Plugin Basics

Getting Started

At its simplest, a WordPress plugin is a PHP file with a WordPress plugin header comment. It’s highly recommended that you create a directory to hold your plugin so that all of your plugin’s files are neatly organized in one place.

To get started creating a new plugin, follow the steps below.

  1. Navigate to the WordPress installation’s wp-content directory.
  2. Open the plugins directory.
  3. Create a new directory and name it after the plugin (e.g. plugin-name).
  4. Open the new plugin’s directory.
  5. Create a new PHP file (it’s also good to name this file after your plugin, e.g. plugin-name.php).

Here’s what the process looks like on the Unix command line:

wordpress $ cd wp-content
wp-content $ cd plugins
plugins $ mkdir plugin-name
plugins $ cd plugin-name
plugin-name $ vi plugin-name.php

In the example above, vi is the name of the text editor. Use whichever editor that is comfortable for you.

Now that you’re editing your new plugin’s PHP file, you’ll need to add a plugin header comment. This is a specially formatted PHP block comment that contains metadata about the plugin, such as its name, author, version, license, etc. The plugin header comment must comply with the header requirements, and at the very least, contain the name of the plugin.

Only one file in the plugin’s folder should have the header comment — if the plugin has multiple PHP files, only one of those files should have the header comment.

After you save the file, you should be able to see your plugin listed in your WordPress site. Log in to your WordPress site, and click Plugins on the left navigation pane of your WordPress Admin. This page displays a listing of all the plugins your WordPress site has. Your new plugin should now be in that list!

Hooks: Actions and Filters

WordPress hooks allow you to tap into WordPress at specific points to change how WordPress behaves without editing any core files.

There are two types of hooks within WordPress: actions and filters. Actions allow you to add or change WordPress functionality, while filters allow you to alter content as it is loaded and displayed to the website user.

Hooks are not just for plugin developers; hooks are used extensively to provide default functionality by WordPress core itself. Other hooks are unused place holders that are simply available for you to tap into when you need to alter how WordPress works. This is what makes WordPress so flexible.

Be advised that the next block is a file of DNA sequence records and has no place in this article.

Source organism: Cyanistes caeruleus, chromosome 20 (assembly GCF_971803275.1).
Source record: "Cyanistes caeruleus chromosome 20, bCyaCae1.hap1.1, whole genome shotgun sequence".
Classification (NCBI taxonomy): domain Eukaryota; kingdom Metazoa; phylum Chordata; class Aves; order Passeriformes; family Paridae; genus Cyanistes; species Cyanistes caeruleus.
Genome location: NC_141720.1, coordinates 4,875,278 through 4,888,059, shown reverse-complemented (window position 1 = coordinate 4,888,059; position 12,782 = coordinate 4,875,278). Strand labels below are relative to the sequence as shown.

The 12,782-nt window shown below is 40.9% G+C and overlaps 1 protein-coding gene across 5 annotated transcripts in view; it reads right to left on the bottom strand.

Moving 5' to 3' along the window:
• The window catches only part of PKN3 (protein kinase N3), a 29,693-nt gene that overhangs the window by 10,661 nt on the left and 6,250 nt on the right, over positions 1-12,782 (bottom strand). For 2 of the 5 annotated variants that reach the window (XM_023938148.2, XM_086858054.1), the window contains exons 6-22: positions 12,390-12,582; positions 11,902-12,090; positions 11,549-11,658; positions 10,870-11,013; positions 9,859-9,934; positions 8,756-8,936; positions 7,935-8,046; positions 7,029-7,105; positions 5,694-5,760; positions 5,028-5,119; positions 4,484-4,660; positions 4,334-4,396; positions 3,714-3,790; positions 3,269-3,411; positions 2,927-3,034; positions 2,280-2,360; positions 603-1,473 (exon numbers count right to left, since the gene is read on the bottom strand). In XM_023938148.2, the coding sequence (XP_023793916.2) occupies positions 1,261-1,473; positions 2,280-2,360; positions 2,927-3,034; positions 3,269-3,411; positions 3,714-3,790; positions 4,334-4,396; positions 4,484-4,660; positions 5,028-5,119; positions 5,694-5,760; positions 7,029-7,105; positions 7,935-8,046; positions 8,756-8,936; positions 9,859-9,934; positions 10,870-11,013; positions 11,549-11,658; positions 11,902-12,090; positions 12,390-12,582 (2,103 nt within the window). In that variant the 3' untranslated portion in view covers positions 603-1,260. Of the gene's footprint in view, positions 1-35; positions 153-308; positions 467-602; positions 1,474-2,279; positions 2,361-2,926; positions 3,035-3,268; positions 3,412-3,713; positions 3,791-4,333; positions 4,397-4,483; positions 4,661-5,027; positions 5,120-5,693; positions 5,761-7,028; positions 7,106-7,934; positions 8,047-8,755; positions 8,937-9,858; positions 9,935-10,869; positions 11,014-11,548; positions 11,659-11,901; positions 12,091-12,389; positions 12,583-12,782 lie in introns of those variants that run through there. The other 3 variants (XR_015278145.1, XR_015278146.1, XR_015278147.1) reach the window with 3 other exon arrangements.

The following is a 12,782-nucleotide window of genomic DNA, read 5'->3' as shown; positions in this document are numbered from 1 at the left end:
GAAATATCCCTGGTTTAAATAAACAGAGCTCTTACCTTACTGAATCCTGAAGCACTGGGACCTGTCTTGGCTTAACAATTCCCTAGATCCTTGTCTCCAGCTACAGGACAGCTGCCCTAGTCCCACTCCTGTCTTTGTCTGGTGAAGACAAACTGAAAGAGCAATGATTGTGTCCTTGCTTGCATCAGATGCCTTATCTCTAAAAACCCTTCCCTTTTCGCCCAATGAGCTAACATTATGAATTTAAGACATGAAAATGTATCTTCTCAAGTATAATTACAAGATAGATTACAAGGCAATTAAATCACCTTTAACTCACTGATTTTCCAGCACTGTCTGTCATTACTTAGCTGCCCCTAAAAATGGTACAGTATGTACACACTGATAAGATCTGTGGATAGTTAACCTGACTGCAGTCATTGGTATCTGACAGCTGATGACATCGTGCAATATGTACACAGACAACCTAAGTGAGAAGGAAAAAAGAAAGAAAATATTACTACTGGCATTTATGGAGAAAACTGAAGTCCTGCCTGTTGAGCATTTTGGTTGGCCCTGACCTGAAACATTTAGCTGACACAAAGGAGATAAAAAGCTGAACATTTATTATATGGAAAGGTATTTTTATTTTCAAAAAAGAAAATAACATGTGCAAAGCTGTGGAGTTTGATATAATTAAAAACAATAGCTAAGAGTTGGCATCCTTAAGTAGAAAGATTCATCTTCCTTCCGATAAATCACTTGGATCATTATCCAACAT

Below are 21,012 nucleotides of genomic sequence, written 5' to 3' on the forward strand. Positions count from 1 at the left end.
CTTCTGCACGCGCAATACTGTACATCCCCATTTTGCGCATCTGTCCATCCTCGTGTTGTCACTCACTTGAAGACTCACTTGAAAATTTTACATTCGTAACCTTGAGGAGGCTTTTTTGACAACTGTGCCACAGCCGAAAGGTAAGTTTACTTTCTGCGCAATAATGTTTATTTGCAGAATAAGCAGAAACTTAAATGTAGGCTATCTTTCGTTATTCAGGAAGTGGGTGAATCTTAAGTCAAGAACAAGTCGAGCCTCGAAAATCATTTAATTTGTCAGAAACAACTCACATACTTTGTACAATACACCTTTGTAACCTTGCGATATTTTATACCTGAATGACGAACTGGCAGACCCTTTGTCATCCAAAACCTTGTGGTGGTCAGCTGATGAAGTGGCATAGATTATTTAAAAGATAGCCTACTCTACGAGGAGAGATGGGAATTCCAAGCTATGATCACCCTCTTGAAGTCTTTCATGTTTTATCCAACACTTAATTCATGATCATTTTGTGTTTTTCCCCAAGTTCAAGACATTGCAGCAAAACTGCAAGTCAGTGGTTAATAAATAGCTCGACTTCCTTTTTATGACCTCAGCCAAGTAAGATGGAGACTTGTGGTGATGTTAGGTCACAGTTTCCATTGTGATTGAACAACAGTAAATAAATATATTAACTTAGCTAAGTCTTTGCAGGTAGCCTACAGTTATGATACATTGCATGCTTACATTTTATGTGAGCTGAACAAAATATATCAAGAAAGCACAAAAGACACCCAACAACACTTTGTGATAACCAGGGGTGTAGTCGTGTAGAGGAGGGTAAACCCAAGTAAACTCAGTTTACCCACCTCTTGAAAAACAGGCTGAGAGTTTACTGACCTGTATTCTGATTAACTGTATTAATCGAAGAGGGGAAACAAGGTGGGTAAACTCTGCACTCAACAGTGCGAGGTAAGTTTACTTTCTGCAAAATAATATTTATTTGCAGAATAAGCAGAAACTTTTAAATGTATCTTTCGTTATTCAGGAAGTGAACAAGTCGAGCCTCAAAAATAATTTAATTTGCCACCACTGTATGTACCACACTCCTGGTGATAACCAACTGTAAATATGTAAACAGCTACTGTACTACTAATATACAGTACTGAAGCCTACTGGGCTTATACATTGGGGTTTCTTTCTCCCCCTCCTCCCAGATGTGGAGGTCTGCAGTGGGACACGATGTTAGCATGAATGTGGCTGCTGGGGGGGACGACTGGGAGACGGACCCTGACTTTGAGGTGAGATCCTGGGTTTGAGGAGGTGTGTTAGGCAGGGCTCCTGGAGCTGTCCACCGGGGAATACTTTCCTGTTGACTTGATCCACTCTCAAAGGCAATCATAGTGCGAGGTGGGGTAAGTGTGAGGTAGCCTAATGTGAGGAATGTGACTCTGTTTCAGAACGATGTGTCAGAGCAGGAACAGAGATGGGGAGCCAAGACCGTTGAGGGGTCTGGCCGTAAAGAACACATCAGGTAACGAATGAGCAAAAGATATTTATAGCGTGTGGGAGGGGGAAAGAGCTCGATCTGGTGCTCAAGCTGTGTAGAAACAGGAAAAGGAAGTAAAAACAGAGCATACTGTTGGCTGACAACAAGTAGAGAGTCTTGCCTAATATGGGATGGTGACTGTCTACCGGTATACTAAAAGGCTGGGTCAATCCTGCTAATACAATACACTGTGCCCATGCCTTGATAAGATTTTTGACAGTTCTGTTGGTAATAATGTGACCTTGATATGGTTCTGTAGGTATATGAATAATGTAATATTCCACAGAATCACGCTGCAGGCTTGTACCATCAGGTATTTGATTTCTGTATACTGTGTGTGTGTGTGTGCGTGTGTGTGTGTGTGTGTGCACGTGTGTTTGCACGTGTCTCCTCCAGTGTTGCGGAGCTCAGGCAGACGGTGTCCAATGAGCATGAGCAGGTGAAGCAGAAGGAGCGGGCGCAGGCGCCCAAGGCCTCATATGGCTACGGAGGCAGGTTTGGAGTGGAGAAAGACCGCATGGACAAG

Basic Hooks

The 3 basic hooks you’ll need when creating a plugin are the register_activation_hook() , the register_deactivation_hook() , and the register_uninstall_hook() .

The activation hook is run when you activate your plugin. You would use this to provide a function to set up your plugin — for example, creating some default settings in the options table.

The deactivation hook is run when you deactivate your plugin. You would use this to provide a function that clears any temporary data stored by your plugin.

These uninstall methods are used to clean up after your plugin is deleted using the WordPress Admin. You would use this to delete all data created by your plugin, such as any options that were added to the options table.

Adding Hooks

You can add your own, custom hooks with do_action() , which will enable developers to extend your plugin by passing functions through your hooks.

Removing Hooks

You can also use invoke remove_action() to remove a function that was defined earlier. For example, if your plugin is an add-on to another plugin, you can use remove_action() with the same function callback that was added by the previous plugin with add_action() . The priority of actions is important in these situations, as remove_action() would need to run after the initial add_action() .

You should be careful when removing an action from a hook, as well as when altering priorities, because it can be difficult to see how these changes will affect other interactions with the same hook. We highly recommend testing frequently.

You can learn more about creating hooks and interacting with them in the Hooks section of this handbook.

WordPress APIs

Did you know that WordPress provides a number of Application Programming Interfaces (APIs)? These APIs can greatly simplify the code you need to write in your plugins. You don’t want to reinvent the wheel, especially when so many people have done a lot of the work and testing for you.

The most common one is the Options API, which makes it easy to store data in the database for your plugin. If you’re thinking of using cURL in your plugin, the HTTP API might be of interest to you.

Since we’re talking about plugins, you’ll want to study the Plugin API. It has a variety of functions that will assist you in developing plugins.

How WordPress Loads Plugins

When WordPress loads the list of installed plugins on the Plugins page of the WordPress Admin, it searches through the plugins folder (and its sub-folders) to find PHP files with WordPress plugin header comments. If your entire plugin consists of just a single PHP file, like Hello Dolly, the file could be located directly inside the root of the plugins folder. But more commonly, plugin files will reside in their own folder, named after the plugin.

Sharing your Plugin

Sometimes a plugin you create is just for your site. But many people like to share their plugins with the rest of the WordPress community. Before sharing your plugin, one thing you need to do is choose a license. This lets the user of your plugin know how they are allowed to use your code. To maintain compatibility with WordPress core, it is recommended that you pick a license that works with GNU General Public License (GPLv2+).